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Download The British Empire: Sunrise to Sunset epub

by Philippa Levine

Violent, powerful, vast: the British Empire is typically viewed as distant and tropical. By contrast, this book examines the effects of the empire on men, women and children across the globe: both those under imperial rule and those who implemented it. Looking beyond politics and diplomacy, Philippa Levine combines a traditional approach to colonial history with an investigation of the experience of living within the empire.

Spanning the period from Cromwell’s rule to decolonization in the late twentieth century, and including an extensive chronology for ease of reference, Levine considers the impact of British rule for people in Africa, India and Australia, as well as for the English rulers, and for the Welsh, Scots and Irish who were subject to 'internal colonialism' under the English yoke. Imperialism often led to serious unrest; Levine examines the cruel side of imperialism’s purportedly 'civilizing' mission unflinchingly.

Download The British Empire: Sunrise to Sunset epub
ISBN: 0582472814
ISBN13: 978-0582472815
Category: Other
Subcategory: Humanities
Author: Philippa Levine
Language: English
Publisher: Pearson; 1 edition (April 2, 2007)
Pages: 264 pages
ePUB size: 1874 kb
FB2 size: 1621 kb
Rating: 4.4
Votes: 276
Other Formats: docx mbr lit lrf

Still In Mind
A highly critical and unbalanced account of a massive institution that stretched all over the world, covering 500 years and involving millions of people. Very poor.
I bought this for a class. I felt it was fairly easy to read. Enjoyed it. My "used" quality book was worth the price and the savings!
doesnt Do You
I teach the history of modern Britain at the college level and have assigned Levine's penetrating book to great effect. It is balanced, sensible and extremely well written. I find the charges of "bias" in the other reviews to very misguided. Levine chose to write a book about issues of gender, race, and those aspects that many other histories leave out. The book purpose in not to catalog the misdeeds of British imperialists and the sufferings of those under their rule. Rather, Levine has achieved an excellent synthesis of scholarly work on social and cultural issues that affected both native populations *and* British colonizers. That she has chosen to focus on how this colonial interaction affected all of the peoples under British imperial rule, and how their colonies did not simply reflect the "civilizing mission" of British imperialists, is a great strength. She adds richness and complexity to our understanding of the imperial enterprise. She challenges the "absent-minded" or "unfinished" empire theses with trenchant counter examples in clear, sometimes beautiful prose, hardly grinding axes or pushing an agenda. If one is looking for apologia for the empire, there are plenty of other books that will fill that presentist agenda. Levine's is a fine work of historical analysis that maintains a scholarly but accessible tone throughout. I highly recommend the book to undergraduates and as a primer for graduate students, who can easily find more detailed studies by following Levine's notes. And by all means read it along with Porter's Absentminded Imperialists, and other sensible works that bring unique perspectives to bear on the how the British and their colonial subjects experienced and articulated empire.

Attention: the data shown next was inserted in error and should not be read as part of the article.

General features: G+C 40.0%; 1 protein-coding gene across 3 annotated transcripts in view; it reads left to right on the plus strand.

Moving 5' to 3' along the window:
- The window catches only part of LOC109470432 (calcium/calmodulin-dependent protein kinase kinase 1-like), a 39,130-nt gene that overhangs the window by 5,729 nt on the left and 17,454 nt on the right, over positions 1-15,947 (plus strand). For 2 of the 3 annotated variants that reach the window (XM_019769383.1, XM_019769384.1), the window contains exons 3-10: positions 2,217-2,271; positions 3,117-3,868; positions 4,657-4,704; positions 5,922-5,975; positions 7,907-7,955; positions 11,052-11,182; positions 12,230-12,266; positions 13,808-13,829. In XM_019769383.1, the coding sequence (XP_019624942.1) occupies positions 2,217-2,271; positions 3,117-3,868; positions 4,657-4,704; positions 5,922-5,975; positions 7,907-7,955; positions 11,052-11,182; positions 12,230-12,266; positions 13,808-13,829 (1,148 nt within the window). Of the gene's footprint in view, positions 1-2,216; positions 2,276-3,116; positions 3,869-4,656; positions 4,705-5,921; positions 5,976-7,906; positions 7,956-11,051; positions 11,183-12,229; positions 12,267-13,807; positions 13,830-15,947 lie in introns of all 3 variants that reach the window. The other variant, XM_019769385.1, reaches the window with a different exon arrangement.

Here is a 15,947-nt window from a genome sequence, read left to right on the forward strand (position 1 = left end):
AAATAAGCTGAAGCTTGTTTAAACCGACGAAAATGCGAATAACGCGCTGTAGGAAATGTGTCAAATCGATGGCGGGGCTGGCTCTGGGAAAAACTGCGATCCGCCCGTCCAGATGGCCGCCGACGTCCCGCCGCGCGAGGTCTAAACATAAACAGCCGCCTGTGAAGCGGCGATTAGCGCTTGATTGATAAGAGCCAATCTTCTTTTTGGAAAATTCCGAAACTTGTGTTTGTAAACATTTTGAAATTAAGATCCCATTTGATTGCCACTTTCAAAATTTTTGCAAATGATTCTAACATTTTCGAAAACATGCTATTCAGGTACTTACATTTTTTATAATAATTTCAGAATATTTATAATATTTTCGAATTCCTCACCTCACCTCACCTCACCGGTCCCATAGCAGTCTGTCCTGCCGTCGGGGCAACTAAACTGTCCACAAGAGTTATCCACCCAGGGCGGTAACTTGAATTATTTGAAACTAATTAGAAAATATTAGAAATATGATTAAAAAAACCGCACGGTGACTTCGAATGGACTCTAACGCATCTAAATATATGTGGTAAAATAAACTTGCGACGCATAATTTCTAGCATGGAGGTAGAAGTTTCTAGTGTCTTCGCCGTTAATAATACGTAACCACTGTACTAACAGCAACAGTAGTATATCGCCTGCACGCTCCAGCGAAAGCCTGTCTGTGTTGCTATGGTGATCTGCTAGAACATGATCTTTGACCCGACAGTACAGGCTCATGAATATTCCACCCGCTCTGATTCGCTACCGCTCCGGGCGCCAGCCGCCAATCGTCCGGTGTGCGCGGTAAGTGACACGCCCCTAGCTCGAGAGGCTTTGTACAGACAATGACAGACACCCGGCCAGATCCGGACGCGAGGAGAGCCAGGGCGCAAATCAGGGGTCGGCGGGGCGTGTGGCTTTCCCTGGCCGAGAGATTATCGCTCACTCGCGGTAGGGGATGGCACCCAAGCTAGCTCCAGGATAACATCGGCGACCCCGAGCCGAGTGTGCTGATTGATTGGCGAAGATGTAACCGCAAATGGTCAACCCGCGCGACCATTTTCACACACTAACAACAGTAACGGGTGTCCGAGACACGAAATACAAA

I am not by any means conservative, but even as a person with a very liberal view of the British empire, I was appalled at the way Levine sacrifices factual accuracy for her narrow ideology about gender, race and class. Reading this book told me very little factual about the British Empire and very much about Levine's personal views, often at the expense of very commonly known facts such as the chronology of the settlement of Massachusetts (for example, Levine mentions the 1629 voyage of the Puritans on the Mayflower early in the book). While I agree with most analyses of the British empire based on gender, race and class, Levine's way of telling the story was overtly simplified, overtly ideological and revisionist history at its worst. I do not trust Levine as a narrator, much less a historian, and I would not recommend her textbook.
We had to use this book for class and while it isn't a hard read, and does point out the very negative aspects of the British Empire, it is a very biased and one-sided book focusing almost solely on British acts against native populaces, which there are a good many of, but fails to point out some of the positive aspects that emerged from this Empire.